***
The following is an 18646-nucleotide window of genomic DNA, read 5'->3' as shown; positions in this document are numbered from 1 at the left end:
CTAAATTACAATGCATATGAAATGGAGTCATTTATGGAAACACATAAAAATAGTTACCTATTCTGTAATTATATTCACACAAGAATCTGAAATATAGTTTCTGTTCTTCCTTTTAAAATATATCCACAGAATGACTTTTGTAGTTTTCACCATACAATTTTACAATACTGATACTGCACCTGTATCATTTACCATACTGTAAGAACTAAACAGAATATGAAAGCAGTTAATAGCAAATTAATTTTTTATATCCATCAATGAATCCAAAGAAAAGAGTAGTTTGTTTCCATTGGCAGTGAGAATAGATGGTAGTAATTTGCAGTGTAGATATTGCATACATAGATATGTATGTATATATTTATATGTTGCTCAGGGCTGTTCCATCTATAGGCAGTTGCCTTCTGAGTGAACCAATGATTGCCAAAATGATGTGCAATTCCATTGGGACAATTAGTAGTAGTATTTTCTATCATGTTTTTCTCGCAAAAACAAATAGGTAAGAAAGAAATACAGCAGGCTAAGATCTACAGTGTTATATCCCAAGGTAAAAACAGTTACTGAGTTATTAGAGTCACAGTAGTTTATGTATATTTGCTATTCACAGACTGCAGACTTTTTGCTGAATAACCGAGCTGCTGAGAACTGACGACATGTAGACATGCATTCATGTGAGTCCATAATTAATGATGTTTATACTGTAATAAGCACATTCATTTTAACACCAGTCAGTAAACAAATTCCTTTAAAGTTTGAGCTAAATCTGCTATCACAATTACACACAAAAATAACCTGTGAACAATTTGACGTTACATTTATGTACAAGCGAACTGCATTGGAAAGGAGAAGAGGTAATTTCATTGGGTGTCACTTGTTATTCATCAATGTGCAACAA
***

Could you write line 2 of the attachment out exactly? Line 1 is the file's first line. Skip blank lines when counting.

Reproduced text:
CTAAATTACAATGCATATGAAATGGAGTCATTTATGGAAACACATAAAAATAGTTACCTATTCTGTAATTATATTCACACAAGAATCTGAAATATAGTTTCTGTTCTTCCTTTTAAAATATATCCACAGAATGACTTTTGTAGTTTTCACCATACAATTTTACAATACTGATACTGCACCTGTATCATTTACCATACTGTAAGAACTAAACAGAATATGAAAGCAGTTAATAGCAAATTAATTTTTTATATCCATCAATGAATCCAAAGAAAAGAGTAGTTTGTTTCCATTGGCAGTGAGAATAGATGGTAGTAATTTGCAGTGTAGATATTGCATACATAGATATGTATGTATATATTTATATGTTGCTCAGGGCTGTTCCATCTATAGGCAGTTGCCTTCTGAGTGAACCAATGATTGCCAAAATGATGTGCAATTCCATTGGGACAATTAGTAGTAGTATTTTCTATCATGTTTTTCTCGCAAAAACAAATAGGTAAGAAAGAAATACAGCAGGCTAAGATCTACAGTGTTATATCCCAAGGTAAAAACAGTTACTGAGTTATTAGAGTCACAGTAGTTTATGTATATTTGCTATTCACAGACTGCAGACTTTTTGCTGAATAACCGAGCTGCTGAGAACTGACGACATGTAGACATGCATTCATGTGAGTCCATAATTAATGATGTTTATACTGTAATAAGCACATTCATTTTAACACCAGTCAGTAAACAAATTCCTTTAAAGTTTGAGCTAAATCTGCTATCACAATTACACACAAAAATAACCTGTGAACAATTTGACGTTACATTTATGTACAAGCGAACTGCATTGGAAAGGAGAAGAGGTAATTTCATTGGGTGTCACTTGTTATTCATCAATGTGCAACAA